This leads to some crazy ideas, like how Fascism is left-wing, since Fascists seek to appropriate government (unelected if possible) to strengthen their control of the cash flow! Who else would propose this but right-wing nationalists who want to distance themselves from what we saw develop in Europe between the wars, but right-wing beliefs, if taken to an extreme, end up in this place of utter belief in the ‘rightness’ of your own national cause and the place of your established elite, against the ‘wrongness’ of anything else that challenges that, from within or without. Let us note that the political prisoners who were in the German concentration camps alongside the Jews were the Communists, not the Capitalists! Socialism is, I will admit, much more international than nationalistic, since we believe in the value of all workers. Hence why I detest the name ‘National Socialism’ (Nazism) – it’s an oxymoron.

These views are gaining ground in the USA, where there is a vast subculture of mistrust of any government; it is a nation borne from revolution against a government, so that’s no surprise, but I wonder how a nation that managed to set up its own government democratically could end up being consistently mistrustful of what is constituted from their own candidates and votes – a huge debate, especially since we are heading that way too in the UK.

I only recently discovered that there’s a saying in France: “only right-wingers believe that right-wing and left-wing are the same!” Such misrepresentations are done by those in power to garner votes and to make you think that they believe in the same values you do, and this is the hub of my argument here…


Party positions are fairly fluid depending on the membership but this is a basic diagram of where they are ‘meant’ to be! I would place the newer ‘neoconservatives’ (or Thatcherites) about an inch to the right of UKIP.

When we look at the ‘credit crunch’ of 2008, we all come to one conclusion: it was the bankers! This happened before (as I’ve blogged on), in the Wall Street Crash of 1929, which led to the first Great Depression in the 30s. Our grandparents mistrusted banks then, so why do we still trust them now? “How was this allowed to happen?” is an oft-heard question. The answer is simple: our governments deregulated the financial market and opened up the possibility for greed to go off the scale for an elite few, who naturally succumbed to the temptation. As a Christian, I do believe in the fallen nature of man, so I am never surprised when such things overtake educated and smart people and cause them to lose all sense of proportion: for them, making another two billion just would not do when there was a possibility to make three!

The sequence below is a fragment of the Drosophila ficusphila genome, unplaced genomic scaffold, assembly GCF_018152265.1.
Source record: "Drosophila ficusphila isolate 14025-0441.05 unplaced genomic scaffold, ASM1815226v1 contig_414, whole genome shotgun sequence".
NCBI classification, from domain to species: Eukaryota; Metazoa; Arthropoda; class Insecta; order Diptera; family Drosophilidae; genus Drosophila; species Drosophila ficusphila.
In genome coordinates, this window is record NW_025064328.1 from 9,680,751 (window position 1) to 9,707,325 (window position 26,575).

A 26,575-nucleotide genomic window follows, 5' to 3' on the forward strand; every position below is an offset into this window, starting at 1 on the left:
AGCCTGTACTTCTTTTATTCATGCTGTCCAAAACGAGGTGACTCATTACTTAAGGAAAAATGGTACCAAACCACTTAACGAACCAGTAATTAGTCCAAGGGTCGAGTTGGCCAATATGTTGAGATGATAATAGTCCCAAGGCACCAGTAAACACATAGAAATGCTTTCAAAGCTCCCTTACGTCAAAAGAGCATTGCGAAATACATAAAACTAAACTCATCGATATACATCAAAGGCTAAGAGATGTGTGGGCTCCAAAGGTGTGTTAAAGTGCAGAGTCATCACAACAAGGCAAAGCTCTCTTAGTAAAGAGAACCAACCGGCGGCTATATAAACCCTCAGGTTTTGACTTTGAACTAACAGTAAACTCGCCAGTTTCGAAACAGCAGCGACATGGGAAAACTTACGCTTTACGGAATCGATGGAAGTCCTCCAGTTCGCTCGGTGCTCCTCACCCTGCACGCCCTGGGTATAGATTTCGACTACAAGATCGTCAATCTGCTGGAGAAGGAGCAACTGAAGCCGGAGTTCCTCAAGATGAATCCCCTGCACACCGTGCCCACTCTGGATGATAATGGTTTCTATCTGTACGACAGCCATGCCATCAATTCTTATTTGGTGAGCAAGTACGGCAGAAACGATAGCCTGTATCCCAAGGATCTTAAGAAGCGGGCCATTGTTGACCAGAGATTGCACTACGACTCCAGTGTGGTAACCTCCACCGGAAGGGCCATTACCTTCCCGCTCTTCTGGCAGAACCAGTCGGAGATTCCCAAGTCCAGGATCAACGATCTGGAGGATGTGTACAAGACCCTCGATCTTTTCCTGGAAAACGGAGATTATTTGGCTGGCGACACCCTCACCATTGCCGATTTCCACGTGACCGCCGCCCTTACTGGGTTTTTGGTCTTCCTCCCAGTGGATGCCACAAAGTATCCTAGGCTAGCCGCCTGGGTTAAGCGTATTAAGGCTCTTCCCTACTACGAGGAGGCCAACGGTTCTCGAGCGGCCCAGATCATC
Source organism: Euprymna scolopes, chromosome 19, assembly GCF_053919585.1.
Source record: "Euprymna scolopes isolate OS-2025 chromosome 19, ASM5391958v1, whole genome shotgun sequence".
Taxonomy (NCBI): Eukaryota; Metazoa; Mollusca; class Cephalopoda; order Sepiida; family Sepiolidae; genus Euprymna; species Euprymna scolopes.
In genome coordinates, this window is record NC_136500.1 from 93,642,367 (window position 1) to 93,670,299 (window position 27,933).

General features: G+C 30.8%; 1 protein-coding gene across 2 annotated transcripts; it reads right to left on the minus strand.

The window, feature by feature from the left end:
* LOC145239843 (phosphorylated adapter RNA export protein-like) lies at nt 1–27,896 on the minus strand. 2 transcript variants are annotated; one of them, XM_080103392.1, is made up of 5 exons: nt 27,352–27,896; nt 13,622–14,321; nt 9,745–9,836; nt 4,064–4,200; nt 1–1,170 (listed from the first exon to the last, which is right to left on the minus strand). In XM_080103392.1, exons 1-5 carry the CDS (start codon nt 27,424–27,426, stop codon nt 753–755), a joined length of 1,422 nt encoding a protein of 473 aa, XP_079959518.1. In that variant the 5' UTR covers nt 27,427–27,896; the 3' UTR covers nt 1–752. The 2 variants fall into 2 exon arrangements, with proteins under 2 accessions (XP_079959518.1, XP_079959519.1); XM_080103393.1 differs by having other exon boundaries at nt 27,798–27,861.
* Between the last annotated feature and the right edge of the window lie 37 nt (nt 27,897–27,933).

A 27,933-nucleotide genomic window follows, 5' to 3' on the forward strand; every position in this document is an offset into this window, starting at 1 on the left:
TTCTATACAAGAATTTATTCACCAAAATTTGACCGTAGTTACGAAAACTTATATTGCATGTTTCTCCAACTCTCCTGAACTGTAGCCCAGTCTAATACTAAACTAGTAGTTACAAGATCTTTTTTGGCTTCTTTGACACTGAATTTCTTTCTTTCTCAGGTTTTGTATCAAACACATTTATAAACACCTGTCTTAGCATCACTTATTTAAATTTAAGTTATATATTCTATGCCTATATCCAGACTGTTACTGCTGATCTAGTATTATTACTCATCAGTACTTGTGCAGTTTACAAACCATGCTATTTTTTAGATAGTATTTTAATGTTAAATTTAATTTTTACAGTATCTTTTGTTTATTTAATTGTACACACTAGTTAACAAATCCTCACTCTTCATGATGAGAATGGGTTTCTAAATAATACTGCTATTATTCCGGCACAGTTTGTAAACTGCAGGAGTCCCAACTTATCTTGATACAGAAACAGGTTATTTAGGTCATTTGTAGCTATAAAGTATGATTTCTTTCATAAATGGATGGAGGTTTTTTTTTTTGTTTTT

The credit crunch happened because of greed, and it was allowed to happen. We all know that government regulation was not to blame; it was the lack of regulation, and this is what the ‘free market’ exponents wanted all along – they tell you it’s about ‘individual freedom’ but it actually means that power shifts from government to individuals, and since money is power, it is the wealthy who gain! [If you want to know about where free market ideology came from, I blogged on this three years ago here].

The bottom line

This is what socialist philosophy is about: we recognise that power is vested in too few individuals in ‘natural’ society and believe that to achieve a more egalitarian (equality-based) society, our governments, elected from us, by us, and for us [nod of deference to you, Mr. Lincoln] must enact laws that grant more power to the disempowered, the poorer parts of society, who have little capital but provide their labour i.e. the democratic majority of us, that allow us all to share in the fruits of production. Such regulations redress the imbalance and provide a better, happier and more stable society that is less likely to rise up in revolution and behead the ruling class! Free market proponents can deny the existence of society all they want, until it does come back to bite them at the end of a gun barrel. Since I am a democratic socialist, this is the last thing I want! The ‘natural’ society that the free marketeers wish for is natural, but that means it’s either Darwinian (if that’s your scientific basis) or sinful (if you believe in a religious view of a righteous god). I know that I am a tiny krill in the vast ocean of the world’s finances, so I’d rather not be eaten by the whales, thank you very much! I want my elected government to be there to fight for me and everyone else like me, in the same great tradition of Magna Carta.

Our steel market is facing layoffs and shutting down of production. The excuse is made that “this is the will of the market” as if ‘the market’ was some all-powerful deity who ruled according to their own thinking! Somehow China is able to produce steel at a much lower price and are beating the rest of the market hands down; c’est la vie! However, China does not believe in a free market, and have heavily subsidised their steel production with government funds! Xi Jinping is making an economic attack on our industry, and the free marketeers in charge here are agreeing to what is happening due to their blind devotion to their false god: to protect our industries would be a capitulation to that horrible policy that is derogatorily called ‘protectionism’ – nice to know that should I wish to act in the interests of those close to me I could be labeled a ‘protectionist’! In order for ‘the free market’ to work for everyone (if that was ever possible), it would require, before anything else, every country in the world to subscribe to it! And they say that we are the dreamers!?winston-churchill-democrasy